Sometimes, we just need to accept that there is no need to “reinvent the wheel”; what we would like to say, may have already been said (and dare I say, may have been done better).
Most of us may be familiar with the “Hippocratic Oath”; an oath duly sworn by physicians and physician assistants. For some reason, I thought of it this morning; so, I Google’d it. Once I read it in its entirety, I realized why I was so drawn to it today.
Let’s end the work-week swearing (the other kind of ‘swearing’ people; sheesh) to uphold some of its tenets. I’ve picked out and highlighted mine; you do yours (and if you’re a doctor, you’d better be highlighting and bolding the whole damn thing!).
Here we go:
I swear to fulfill, to the best of my ability and judgment, this covenant:
I will respect the hard-won scientific gains of those physicians in whose steps I walk, and gladly share such knowledge as is mine with those who are to follow.
I will apply, for the benefit of the sick, all measures [that] are required, avoiding those twin traps of overtreatment and therapeutic nihilism.
I will remember that there is art to medicine as well as science, and that warmth, sympathy, and understanding may outweigh the surgeon’s knife or the chemist’s drug.
I will not be ashamed to say “I know not,” nor will I fail to call in my colleagues when the skills of another are needed for a patient’s recovery.
I will respect the privacy of my patients, for their problems are not disclosed to me that the world may know. Most especially must I tread with care in matters of life and death. If it is given me to save a life, all thanks. But it may also be within my power to take a life; this awesome responsibility must be faced with great humbleness and awareness of my own frailty. Above all, I must not play at God.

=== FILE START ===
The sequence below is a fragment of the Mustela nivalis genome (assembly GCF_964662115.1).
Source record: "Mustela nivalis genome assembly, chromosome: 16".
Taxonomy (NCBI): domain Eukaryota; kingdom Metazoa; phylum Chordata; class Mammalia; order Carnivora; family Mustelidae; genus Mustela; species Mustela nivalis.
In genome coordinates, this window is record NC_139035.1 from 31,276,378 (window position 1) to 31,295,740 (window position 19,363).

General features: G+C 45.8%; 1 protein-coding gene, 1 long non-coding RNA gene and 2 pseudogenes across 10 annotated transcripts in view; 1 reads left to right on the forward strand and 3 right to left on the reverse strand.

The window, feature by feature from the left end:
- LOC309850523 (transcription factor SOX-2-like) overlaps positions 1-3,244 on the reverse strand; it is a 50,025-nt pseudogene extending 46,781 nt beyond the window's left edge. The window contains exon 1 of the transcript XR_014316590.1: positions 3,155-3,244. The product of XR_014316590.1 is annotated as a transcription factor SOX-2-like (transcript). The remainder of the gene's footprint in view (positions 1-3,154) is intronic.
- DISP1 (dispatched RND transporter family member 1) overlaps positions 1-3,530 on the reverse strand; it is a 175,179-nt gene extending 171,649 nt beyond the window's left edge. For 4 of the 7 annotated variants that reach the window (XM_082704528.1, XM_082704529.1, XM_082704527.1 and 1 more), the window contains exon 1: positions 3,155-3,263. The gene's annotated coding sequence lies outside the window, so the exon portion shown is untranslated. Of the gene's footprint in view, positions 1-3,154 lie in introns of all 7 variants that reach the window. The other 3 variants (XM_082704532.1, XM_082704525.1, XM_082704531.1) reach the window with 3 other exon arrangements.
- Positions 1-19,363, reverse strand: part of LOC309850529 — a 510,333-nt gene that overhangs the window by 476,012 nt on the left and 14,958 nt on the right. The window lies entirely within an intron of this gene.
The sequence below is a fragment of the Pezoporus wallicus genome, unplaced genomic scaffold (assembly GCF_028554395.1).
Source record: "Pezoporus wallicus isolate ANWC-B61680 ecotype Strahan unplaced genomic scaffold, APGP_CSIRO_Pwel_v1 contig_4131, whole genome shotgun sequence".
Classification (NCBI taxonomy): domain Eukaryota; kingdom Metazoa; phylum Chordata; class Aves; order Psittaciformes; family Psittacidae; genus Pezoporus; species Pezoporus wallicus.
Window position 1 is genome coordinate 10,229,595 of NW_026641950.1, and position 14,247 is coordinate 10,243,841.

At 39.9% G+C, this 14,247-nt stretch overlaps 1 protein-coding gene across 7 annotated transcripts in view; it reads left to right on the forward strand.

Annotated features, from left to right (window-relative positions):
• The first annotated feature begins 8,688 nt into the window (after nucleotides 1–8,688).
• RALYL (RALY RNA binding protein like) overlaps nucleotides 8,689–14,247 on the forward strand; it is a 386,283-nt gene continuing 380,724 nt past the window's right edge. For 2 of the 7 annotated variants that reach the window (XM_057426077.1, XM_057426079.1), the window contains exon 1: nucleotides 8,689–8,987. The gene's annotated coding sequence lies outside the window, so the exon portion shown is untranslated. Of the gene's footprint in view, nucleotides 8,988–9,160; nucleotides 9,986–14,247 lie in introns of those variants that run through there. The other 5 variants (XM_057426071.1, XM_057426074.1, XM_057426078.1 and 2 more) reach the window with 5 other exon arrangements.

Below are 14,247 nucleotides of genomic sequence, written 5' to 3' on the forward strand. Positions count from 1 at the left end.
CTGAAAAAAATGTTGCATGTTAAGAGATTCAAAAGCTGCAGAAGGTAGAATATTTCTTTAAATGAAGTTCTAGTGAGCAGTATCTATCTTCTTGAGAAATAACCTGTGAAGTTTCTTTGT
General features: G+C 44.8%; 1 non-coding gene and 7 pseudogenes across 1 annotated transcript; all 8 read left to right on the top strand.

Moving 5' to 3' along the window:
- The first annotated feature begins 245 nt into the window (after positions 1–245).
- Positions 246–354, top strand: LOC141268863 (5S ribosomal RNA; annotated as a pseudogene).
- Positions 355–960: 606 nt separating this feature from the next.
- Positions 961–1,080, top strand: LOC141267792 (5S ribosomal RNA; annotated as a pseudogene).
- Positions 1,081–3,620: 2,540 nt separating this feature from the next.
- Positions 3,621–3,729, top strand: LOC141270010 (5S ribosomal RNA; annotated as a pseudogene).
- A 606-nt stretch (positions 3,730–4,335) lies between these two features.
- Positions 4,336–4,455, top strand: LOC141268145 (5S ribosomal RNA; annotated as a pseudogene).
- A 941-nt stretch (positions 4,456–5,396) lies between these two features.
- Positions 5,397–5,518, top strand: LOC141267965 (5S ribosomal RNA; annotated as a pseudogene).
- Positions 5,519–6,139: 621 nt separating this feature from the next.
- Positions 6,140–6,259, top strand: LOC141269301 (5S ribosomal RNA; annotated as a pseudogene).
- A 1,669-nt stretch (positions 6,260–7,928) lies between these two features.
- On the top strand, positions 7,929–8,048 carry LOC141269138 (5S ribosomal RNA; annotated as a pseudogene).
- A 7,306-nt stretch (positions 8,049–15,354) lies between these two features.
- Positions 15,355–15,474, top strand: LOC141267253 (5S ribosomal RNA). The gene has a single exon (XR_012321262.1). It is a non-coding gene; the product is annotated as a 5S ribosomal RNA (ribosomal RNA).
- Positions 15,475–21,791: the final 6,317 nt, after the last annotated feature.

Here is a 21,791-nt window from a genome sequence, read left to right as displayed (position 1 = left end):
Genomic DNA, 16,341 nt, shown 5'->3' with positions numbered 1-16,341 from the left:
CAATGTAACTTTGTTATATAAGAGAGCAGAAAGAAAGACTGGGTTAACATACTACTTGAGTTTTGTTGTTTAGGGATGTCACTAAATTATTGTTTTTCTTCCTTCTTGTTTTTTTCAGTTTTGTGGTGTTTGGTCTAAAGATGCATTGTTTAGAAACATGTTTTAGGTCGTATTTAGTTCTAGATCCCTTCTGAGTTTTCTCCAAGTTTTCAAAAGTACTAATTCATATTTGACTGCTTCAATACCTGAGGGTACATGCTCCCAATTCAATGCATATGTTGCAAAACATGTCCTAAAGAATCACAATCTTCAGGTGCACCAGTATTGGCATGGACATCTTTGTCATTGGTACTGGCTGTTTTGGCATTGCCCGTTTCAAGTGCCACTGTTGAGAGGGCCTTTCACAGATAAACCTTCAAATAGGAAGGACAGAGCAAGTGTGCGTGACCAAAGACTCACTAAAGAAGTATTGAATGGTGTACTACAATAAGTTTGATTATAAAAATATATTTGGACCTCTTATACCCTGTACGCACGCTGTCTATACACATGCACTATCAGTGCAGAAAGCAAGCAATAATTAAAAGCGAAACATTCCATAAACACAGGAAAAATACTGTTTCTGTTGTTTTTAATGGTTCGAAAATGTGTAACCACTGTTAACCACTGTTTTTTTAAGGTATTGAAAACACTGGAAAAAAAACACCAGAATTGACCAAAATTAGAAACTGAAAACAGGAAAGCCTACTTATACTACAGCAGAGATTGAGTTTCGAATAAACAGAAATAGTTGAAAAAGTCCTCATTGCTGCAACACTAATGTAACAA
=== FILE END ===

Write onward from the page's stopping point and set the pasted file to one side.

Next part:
I will remember that I do not treat a fever chart, a cancerous growth, but a sick human being, whose illness may affect the person’s family and economic stability. My responsibility includes these related problems, if I am to care adequately for the sick.
I will prevent disease whenever I can, for prevention is preferable to cure.
I will remember that I remain a member of society, with special obligations to all my fellow human beings, those sound of mind and body as well as the infirm.
If I do not violate this oath, may I enjoy life and art, respected while I live and remembered with affection thereafter. May I always act so as to preserve the finest traditions of my calling and may I long experience the joy of healing those who seek my help.